There's a few Trees & Hills members that also appear in the new DEAD MAN'S HAND anthology ,published by Tree Fort Press, a new publishing group that has formed in the CCS community in the White River Junction, Vt. area. The square-bound book looks great and is shock full of western comics, including a new story by Stephen R. Bissette. Other notable contributors include Morgan Pielli, Cat Garza, Bryan Stone, Colleen Frakes, Megan Baehr and a story written by myself and drawn by Bill Couture!

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If you meet Edward Koren, you may end up in The New Yorker

Between the publication of NEW STARS and my trip to SPX, I totally forgot to post my recent profile of Vermont cartoonist Edward Koren.

For 40 years, Koren has been one of the most popular NEW YORKER cartoonists to draw comics in a small single box. He's receiving the Governor's Award for Outstanding Achievement in the Field of, er, I mean the Governor's Award for Excellence in the Arts at the Statehouse in Montpelier, Vt.

I'll probably be covering that ceremont tomorrow night too. Anyway, this was published in the Times Argus and the Rutland Herald on Oct. 7. Ed left me a nice message a few days after it ran, saying the profile was "more flattering than [he] deserves."

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Vermont Press Bureau
Photo: Stefan Hard

Edward Koren's little creatures – furry, monstrous things with horns, large teeth and wide eyes – are all over his home in the quiet, off-the-beaten-path village of Brookfield.

They're printed on the tiles of his kitchen counter and they hang in numerous portraits on the walls.

He's drawn them on scraps of paper that are now stuffed in the corners of his busy art studio and has carved them from wood, giving these little monsters a three-dimensional, lifelike quality.

"They're extreme, they're aggressive, they're horripilations," Koren says with a sharp smile when asked to describe the unidentifiable creatures that often pop up in his single-panel cartoons.

Just don't call them cute.

"I hate the word 'cute,'" he says, adding that he sees the creatures as extreme and fierce representations of regular people. "It's a quick read of a subject that is far more nuanced. They're not cute, they are complex."

Despite his contempt for the blandly endearing, Koren – who has spent 45 years drawing cartoons for The New Yorker – is a chatty, likable and polite man whose comics, although satirical and pointed, could hardly be considered mean or menacing.

Koren, 71, started his career as a cartoonist in New York City, but nearly 30 years ago moved to a spacious 19th-century home in the heart of Brookfield, a central Vermont town of about 1,200 that is known mostly for a floating bridge rather than as the inspiration for one of the most celebrated cartoonists working today.

That geographical move has infused Koren's work with characters and quirks inspired by his new surroundings. Astute readers will notice Montpelier-area restaurants as settings or the name of a local school or community group on a character's shirt.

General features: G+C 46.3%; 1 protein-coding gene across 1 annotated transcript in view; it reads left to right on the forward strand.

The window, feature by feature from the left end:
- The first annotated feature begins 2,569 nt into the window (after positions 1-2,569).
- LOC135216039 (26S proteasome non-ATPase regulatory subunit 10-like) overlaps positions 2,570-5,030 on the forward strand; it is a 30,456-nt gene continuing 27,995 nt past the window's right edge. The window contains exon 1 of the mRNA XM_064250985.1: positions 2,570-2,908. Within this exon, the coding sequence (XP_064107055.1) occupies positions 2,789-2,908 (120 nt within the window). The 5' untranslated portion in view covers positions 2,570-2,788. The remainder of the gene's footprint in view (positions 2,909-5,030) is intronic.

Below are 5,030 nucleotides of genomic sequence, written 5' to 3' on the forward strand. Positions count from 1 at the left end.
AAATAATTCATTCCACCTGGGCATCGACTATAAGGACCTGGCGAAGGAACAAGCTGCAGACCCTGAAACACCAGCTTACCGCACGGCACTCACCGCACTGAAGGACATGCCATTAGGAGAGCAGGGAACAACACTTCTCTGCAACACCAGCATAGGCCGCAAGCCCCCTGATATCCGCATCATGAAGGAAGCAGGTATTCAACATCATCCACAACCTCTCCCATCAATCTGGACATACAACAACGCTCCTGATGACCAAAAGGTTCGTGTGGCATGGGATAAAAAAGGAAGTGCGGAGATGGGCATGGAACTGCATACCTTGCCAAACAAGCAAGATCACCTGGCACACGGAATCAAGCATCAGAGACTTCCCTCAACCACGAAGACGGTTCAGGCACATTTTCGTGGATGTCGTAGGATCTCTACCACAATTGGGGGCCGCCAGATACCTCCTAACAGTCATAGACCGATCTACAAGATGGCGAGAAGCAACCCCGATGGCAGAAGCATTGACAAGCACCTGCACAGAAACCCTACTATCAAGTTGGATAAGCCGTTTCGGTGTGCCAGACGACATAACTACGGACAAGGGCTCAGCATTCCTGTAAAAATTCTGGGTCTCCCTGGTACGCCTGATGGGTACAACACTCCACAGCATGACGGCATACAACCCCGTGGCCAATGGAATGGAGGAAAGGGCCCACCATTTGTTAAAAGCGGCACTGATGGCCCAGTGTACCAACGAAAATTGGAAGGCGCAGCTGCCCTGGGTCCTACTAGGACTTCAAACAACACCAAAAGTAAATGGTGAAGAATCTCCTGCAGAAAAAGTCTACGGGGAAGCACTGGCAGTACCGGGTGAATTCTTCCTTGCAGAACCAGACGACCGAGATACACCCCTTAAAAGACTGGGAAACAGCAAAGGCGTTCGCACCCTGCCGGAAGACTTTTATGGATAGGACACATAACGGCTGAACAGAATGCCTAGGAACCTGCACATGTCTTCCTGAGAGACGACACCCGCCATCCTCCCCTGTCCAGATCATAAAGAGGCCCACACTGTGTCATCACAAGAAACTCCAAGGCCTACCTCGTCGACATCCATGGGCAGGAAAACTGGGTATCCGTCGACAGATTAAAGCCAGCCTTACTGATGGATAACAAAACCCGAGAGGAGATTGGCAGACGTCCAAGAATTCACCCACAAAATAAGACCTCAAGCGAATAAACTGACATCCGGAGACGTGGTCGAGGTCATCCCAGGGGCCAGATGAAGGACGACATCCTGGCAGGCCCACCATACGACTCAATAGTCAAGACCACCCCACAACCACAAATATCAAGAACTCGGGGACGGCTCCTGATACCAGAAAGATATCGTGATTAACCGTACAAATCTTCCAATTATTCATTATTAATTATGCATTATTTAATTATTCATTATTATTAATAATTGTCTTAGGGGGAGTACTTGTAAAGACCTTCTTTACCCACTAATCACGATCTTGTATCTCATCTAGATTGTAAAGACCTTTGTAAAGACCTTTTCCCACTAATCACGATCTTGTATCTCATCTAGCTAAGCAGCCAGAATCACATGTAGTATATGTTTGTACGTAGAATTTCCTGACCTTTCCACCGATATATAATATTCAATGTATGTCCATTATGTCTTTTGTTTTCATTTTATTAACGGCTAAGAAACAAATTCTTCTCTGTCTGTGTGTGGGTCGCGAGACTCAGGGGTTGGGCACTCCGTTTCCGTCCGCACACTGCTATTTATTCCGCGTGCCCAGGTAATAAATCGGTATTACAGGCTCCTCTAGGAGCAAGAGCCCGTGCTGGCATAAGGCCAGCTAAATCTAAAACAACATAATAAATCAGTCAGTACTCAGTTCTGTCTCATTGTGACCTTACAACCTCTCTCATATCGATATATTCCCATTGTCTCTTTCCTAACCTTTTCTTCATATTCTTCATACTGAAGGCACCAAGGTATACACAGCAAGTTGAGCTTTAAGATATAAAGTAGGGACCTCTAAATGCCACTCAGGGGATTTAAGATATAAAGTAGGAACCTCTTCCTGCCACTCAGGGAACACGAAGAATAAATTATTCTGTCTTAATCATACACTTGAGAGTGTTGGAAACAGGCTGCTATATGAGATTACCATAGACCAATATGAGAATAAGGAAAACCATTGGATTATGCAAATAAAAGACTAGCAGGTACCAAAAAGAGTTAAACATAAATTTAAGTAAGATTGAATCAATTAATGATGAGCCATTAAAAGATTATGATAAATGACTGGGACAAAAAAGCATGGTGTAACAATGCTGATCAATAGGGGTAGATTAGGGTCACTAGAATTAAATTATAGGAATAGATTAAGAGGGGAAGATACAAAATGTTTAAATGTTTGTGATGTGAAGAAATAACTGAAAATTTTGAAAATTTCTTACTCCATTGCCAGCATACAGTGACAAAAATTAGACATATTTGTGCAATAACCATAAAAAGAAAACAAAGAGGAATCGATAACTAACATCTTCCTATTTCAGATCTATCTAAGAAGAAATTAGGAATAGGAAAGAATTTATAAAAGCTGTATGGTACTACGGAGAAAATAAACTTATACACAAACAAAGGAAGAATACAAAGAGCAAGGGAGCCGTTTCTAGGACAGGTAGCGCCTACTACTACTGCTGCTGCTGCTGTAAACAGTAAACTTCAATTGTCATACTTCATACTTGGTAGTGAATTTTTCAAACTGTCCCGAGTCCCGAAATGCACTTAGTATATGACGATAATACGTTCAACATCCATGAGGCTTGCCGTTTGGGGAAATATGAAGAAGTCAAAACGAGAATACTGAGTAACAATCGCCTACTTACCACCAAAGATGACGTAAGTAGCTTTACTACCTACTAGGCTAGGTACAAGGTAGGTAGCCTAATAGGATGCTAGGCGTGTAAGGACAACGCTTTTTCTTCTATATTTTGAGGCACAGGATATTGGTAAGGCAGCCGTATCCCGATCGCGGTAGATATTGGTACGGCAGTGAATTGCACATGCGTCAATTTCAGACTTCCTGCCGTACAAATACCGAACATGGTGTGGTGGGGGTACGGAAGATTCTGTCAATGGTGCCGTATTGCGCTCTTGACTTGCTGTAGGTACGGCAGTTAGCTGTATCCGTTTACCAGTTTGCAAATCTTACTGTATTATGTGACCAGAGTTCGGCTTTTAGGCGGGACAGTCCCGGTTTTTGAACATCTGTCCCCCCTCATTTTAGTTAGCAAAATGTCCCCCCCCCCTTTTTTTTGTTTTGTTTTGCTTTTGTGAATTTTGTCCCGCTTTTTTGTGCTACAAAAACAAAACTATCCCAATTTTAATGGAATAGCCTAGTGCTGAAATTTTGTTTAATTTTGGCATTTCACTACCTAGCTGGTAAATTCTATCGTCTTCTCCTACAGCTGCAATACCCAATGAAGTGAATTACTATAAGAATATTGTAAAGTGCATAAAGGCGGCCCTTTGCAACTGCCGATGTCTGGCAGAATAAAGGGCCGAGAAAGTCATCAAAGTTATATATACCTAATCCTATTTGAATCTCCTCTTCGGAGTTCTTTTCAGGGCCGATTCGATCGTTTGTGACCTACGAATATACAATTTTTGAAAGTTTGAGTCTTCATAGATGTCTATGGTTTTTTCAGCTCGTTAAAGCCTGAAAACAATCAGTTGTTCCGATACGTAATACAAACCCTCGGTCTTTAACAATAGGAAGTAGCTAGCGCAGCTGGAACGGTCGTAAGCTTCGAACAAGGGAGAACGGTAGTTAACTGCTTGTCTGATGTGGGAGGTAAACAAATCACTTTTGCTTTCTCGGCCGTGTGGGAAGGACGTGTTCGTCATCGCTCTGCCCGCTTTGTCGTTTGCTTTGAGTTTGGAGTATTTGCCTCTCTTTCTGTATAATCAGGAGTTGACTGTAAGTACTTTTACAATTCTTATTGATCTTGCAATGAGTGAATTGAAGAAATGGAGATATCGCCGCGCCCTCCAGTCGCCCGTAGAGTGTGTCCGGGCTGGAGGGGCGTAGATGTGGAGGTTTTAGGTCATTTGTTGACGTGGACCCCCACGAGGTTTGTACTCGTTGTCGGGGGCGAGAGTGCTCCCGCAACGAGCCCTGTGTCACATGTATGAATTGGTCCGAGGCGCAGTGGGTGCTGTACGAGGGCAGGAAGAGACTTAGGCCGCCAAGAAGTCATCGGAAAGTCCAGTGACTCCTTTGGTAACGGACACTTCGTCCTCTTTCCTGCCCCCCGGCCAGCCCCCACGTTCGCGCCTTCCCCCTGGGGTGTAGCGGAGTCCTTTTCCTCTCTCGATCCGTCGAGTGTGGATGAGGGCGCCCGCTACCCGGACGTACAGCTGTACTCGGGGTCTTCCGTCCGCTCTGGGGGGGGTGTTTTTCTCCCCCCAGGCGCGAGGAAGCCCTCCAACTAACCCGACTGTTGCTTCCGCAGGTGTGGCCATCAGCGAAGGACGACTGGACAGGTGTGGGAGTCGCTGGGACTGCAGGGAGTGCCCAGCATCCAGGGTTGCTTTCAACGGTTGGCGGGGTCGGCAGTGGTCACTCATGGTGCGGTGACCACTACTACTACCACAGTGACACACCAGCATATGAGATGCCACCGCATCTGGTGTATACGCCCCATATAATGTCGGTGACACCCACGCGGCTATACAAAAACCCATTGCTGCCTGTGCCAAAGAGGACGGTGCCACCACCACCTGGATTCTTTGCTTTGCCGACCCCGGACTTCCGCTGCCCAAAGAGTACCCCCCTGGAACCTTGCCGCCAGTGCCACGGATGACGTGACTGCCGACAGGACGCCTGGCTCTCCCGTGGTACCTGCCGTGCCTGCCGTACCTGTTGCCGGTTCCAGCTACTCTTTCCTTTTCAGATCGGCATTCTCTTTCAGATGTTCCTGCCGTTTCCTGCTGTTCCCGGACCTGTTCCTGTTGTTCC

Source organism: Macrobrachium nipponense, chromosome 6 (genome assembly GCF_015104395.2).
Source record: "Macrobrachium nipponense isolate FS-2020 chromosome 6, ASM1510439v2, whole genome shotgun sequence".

Koren will be honored for his artistic contributions when he is given the 2007 Governor's Award for Excellence in the Arts this month.

"He really loves Vermont," says Mark Singer, a longtime New Yorker writer who befriended Koren more than 30 years ago. "Everyone knows that when you go to Vermont, you have to visit Ed. It's a state that he was really drawn to."

Koren was born in New York City and attended the private Horace Mann School and Columbia University, where he honed his cartooning skills while drawing for the college's humor magazine, a sort of 1950s version of the famous National Lampoon periodical.

At the time, Koren aimed his wit and pen at what he and some peers decided was the greatest threat to the academic institution: the college president's plan for students to volunteer part of their time in the community as a requirement for graduation.

Koren believed that would distract the students from their academic work, which he considered their mission there at the college.

"The proposal had the campus in an uproar," Koren remembers. "They had to shelve those plans, although I can't attest to the fact that we were responsible for that."

But his outlook on that issue has clearly changed over the years.

"I can see now that it was a very narrow vision that I had," he says. "Wisdom has caught up with me."

Today, Koren exemplifies the ideal Vermont citizen. For 19 years he has been a volunteer with the Brookfield Fire Department, including several years spent as its captain. He helped raise money to renovate the community's historic town hall and often donates art for fundraisers by organizations including Vermont Public Radio.

"Joining the fire department was one way of doing something for the community and getting to know the people here," he explains. "I've become friends with people I would probably have never interacted with in New York."

Koren got his artistic break in May 1962 when The New Yorker accepted one of his cartoons. This one featured a sloppy-looking writer, cigarette dangling from his lips, sitting before a typewriter. Printed on his sweatshirt is one word: Shakespeare.

"Let me explain that one," Koren says. "This was before people had slogans on their shirts. Everyone wore plain shirts."

That comic launched a lifetime freelance relationship between Koren and The New Yorker. After several years of continued publishing, he quit his teaching job at Brown University and devoted himself full-time to cartooning.

Koren says his art started out in a more traditional style. But over the years, in a move he says was more subconscious than intended, he developed the scratchy, etching-like style that he has become renowned for.